Food Allergies

As many as 25% of American households; alter their diet because of suspected food allergies in at least one family member. Actually, however, only about 4% of adults and 8% of children have clinically proven true allergic reactions to food.

People who have food allergies must identify and prevent them because, although usually mild and not severe, these reactions can cause devastating illness and, in rare instances, can be fatal.

Clinical Presentation
Food allergy is an abnormal response to food that is triggered by a specific reaction in the immune system and expressed by certain, often characteristic, symptoms. All the symptoms of food allergy occur within a few minutes to hours of eating.

Most common symptoms include:

Allergens are absorbed and enter the bloodstream. When they reach the skin, allergens can induce hives or eczema, and when they reach the airways, they can cause asthma.

As the allergens travel through the blood vessels, they can cause dizziness, weakness, and anaphylaxis, which is a sudden drop in blood pressure. Anaphylactic reactions can be fatal if not treated quickly.

Other kinds of reactions to foods that are not food allergies include food intolerances (such as lactose or milk intolerance), food poisoning, and toxic reactions. Food intolerance also is an abnormal response to food, and its symptoms can resemble those of food allergy. Food intolerance, however, is triggered by several different mechanisms that are distinct from the immunological reaction responsible for food allergy.

Do infants and children grow out of food allergies?

Most allergies to foods begin in the first or second year of life. While some of these reactions may resolve over time (such as allergies to cow’s milk or eggs), other food allergies acquired in infancy (such as allergies to nuts or shellfish) typically persist throughout life. Children sometimes outgrow their food allergies, but adults usually do not loose theirs.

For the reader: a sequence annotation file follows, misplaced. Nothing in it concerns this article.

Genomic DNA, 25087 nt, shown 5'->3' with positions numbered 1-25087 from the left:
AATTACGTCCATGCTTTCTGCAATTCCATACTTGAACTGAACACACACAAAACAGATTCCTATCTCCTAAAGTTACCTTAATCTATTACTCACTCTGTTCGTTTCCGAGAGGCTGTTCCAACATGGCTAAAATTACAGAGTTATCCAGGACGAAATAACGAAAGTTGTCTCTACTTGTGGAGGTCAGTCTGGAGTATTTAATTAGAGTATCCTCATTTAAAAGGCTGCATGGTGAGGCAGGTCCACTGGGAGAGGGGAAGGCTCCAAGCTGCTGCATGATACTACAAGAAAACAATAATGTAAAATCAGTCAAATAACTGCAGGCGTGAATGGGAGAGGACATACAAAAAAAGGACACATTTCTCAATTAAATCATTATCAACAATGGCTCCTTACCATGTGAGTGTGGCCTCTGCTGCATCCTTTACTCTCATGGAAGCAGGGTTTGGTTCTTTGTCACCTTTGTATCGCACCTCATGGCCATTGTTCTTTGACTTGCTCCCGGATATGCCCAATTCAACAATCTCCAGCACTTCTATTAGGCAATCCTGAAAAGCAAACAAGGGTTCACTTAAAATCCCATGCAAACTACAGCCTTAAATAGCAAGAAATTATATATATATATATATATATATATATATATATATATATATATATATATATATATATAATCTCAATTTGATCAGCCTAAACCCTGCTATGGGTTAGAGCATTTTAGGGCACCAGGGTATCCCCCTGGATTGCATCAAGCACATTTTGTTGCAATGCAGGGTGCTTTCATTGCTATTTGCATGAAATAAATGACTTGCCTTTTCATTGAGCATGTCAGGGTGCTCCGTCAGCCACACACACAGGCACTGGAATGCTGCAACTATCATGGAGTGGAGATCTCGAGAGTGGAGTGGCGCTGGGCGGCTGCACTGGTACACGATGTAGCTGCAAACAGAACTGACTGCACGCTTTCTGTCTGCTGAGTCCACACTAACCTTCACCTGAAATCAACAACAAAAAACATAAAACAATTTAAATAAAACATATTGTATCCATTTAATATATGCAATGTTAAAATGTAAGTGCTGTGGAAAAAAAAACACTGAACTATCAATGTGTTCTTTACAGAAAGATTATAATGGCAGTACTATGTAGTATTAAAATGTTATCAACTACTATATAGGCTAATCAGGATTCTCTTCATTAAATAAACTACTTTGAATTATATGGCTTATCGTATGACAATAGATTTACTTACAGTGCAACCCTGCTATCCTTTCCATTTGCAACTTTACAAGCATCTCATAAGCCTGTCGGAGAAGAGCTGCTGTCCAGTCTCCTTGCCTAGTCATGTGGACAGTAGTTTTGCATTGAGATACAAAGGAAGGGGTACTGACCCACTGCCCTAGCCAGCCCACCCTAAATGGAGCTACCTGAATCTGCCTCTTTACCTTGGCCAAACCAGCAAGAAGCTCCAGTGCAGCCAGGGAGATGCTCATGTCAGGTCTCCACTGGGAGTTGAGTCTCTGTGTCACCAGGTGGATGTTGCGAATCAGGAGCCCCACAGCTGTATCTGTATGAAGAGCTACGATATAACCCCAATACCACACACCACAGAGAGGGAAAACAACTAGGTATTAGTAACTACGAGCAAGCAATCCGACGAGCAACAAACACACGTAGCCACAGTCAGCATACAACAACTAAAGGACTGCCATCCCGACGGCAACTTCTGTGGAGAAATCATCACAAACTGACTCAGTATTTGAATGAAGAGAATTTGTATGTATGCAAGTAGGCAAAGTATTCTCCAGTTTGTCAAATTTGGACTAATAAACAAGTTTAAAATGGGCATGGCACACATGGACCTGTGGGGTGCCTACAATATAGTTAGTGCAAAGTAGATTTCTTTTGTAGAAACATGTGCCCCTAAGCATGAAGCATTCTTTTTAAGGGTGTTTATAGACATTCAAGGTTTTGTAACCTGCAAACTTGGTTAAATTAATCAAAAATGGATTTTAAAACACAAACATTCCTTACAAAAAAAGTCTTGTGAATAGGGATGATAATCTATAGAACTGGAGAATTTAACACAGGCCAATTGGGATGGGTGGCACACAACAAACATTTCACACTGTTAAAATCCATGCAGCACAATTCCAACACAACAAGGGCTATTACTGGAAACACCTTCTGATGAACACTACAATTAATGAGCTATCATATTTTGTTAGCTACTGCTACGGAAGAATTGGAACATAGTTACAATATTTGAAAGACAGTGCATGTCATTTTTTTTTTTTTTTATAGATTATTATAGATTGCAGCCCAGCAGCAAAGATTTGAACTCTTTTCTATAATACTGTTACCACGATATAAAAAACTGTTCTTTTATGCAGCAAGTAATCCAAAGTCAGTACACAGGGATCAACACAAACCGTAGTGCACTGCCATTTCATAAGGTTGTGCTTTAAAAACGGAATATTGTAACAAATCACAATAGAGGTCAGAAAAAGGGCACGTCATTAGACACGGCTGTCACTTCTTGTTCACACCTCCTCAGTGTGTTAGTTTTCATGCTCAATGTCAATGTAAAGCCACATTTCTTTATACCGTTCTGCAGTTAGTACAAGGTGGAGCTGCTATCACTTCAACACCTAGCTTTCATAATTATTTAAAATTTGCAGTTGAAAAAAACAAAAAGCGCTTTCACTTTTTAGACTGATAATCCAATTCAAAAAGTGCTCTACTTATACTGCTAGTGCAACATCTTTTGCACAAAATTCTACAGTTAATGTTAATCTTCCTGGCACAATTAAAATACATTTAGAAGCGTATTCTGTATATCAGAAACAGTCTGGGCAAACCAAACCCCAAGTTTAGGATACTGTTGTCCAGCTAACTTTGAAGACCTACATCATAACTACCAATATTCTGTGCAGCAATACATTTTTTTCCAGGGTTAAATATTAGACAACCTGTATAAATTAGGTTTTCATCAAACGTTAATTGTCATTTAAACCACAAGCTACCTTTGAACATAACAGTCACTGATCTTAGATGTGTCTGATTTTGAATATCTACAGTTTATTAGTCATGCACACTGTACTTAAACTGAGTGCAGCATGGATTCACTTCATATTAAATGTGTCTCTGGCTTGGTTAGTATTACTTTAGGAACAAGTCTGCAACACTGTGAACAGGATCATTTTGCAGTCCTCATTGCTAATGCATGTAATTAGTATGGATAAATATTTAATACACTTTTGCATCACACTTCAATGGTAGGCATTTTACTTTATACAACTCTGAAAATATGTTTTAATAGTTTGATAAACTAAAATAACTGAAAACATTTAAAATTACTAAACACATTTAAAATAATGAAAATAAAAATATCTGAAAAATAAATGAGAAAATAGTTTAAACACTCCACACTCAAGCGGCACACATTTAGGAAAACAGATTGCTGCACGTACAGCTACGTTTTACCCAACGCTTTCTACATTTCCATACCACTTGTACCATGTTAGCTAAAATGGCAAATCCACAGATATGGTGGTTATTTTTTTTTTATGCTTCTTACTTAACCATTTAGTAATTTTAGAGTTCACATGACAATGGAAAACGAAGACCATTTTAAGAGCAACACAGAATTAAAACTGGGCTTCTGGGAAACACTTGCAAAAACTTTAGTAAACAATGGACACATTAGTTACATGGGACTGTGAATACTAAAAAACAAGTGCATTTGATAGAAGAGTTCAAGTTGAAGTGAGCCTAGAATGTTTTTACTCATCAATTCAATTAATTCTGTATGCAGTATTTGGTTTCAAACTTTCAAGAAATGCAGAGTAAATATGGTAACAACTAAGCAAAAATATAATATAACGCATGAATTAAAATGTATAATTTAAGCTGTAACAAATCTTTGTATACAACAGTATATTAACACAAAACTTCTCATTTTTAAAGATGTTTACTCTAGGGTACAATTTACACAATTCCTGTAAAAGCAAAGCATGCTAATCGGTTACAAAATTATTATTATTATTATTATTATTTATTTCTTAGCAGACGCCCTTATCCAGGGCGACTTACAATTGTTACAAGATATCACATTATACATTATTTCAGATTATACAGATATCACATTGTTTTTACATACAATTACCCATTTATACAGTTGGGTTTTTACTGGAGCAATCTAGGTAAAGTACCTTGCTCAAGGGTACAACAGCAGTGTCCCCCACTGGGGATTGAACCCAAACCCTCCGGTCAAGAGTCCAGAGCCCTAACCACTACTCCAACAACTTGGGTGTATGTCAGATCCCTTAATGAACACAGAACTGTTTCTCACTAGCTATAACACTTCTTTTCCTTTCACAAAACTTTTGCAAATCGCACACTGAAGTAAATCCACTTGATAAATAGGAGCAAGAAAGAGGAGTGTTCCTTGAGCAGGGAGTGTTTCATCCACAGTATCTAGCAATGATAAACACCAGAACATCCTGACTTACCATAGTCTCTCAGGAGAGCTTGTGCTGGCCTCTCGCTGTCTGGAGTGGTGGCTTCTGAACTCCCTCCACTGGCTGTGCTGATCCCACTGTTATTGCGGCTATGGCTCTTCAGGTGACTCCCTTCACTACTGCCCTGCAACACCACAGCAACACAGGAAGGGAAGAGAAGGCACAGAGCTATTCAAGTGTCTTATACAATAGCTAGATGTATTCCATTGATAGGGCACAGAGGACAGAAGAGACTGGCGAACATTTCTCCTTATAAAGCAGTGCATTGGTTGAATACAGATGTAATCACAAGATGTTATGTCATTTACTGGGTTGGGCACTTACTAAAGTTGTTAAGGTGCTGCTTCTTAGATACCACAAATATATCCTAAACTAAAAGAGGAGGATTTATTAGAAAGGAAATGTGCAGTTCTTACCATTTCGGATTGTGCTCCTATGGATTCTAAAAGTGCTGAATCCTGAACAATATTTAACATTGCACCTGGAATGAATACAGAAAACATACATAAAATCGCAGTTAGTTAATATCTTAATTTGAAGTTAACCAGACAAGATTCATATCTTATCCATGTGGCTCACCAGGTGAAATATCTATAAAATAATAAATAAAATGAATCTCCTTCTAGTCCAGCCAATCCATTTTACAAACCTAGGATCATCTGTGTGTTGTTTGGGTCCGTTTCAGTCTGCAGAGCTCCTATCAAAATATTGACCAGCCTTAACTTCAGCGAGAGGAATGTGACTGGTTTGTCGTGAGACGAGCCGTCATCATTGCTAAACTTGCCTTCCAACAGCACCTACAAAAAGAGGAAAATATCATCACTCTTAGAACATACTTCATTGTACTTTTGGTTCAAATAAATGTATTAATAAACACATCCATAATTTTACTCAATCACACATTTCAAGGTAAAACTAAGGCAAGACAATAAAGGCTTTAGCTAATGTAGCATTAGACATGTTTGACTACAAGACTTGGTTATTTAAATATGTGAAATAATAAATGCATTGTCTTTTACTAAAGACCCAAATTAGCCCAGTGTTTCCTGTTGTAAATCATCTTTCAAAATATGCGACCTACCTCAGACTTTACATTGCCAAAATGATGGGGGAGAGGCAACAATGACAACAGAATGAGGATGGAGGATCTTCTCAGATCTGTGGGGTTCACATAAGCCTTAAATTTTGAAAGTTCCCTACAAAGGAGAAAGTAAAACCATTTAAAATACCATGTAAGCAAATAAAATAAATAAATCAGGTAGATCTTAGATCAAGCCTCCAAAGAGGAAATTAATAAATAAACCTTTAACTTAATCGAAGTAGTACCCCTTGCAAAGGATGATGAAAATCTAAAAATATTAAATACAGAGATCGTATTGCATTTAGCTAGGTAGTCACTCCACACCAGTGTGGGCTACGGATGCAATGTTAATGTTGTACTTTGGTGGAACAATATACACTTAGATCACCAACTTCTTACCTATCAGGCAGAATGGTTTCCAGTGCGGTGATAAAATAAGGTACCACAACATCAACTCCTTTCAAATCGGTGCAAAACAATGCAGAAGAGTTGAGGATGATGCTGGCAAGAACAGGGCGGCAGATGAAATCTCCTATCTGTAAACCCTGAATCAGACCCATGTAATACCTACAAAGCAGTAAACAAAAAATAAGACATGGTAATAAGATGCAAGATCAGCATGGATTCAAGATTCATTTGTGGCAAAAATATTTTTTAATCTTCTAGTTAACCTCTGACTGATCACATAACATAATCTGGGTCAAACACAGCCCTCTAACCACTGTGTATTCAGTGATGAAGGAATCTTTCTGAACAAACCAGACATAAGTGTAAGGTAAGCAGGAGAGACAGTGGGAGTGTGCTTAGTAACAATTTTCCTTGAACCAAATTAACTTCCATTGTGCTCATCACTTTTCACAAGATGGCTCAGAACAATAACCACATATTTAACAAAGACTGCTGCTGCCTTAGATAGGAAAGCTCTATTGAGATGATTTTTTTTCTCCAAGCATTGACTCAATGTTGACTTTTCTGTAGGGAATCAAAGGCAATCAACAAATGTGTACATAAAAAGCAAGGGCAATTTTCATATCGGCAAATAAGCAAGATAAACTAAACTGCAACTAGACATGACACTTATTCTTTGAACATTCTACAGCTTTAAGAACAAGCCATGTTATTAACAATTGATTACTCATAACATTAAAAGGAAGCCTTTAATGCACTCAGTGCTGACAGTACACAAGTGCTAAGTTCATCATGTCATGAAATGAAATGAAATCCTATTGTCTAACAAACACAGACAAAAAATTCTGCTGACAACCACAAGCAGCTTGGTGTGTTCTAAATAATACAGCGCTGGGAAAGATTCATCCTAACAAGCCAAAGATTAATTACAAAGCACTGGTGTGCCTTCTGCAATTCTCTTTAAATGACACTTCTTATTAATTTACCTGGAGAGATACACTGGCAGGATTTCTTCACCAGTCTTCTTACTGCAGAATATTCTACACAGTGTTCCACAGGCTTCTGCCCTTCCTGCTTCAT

Most common food allergies

In adults, the most common foods that cause allergic reactions are: shellfish, such as shrimp, lobster, and crab; nuts from trees, such as walnuts; fish; eggs; and peanuts.In children, the pattern is somewhat different from adults, and the most common foods that cause allergic reactions are eggs, milk, peanuts, and fruits, particularly tomatoes and strawberries.

Diagnosis of food allergies

The doctor makes his assessment with the help of a detailed history from the patient. He or she then confirms the diagnosis by the more objective skin tests, blood tests, or food challenges.

Treatment of food allergies

Avoiding the offending allergen in the diet is the primary treatment of food allergies. To do this, affected people need to read lengthy, detailed lists of ingredients on the label for each food they consider eating.

People who have had anaphylactic reactions to a food should wear medical alert bracelets or necklaces stating that they have a food allergy and that they are subject to severe reactions. These individuals also always should carry a syringe of epinephrine. Food allergies are serious, and should be treated as such.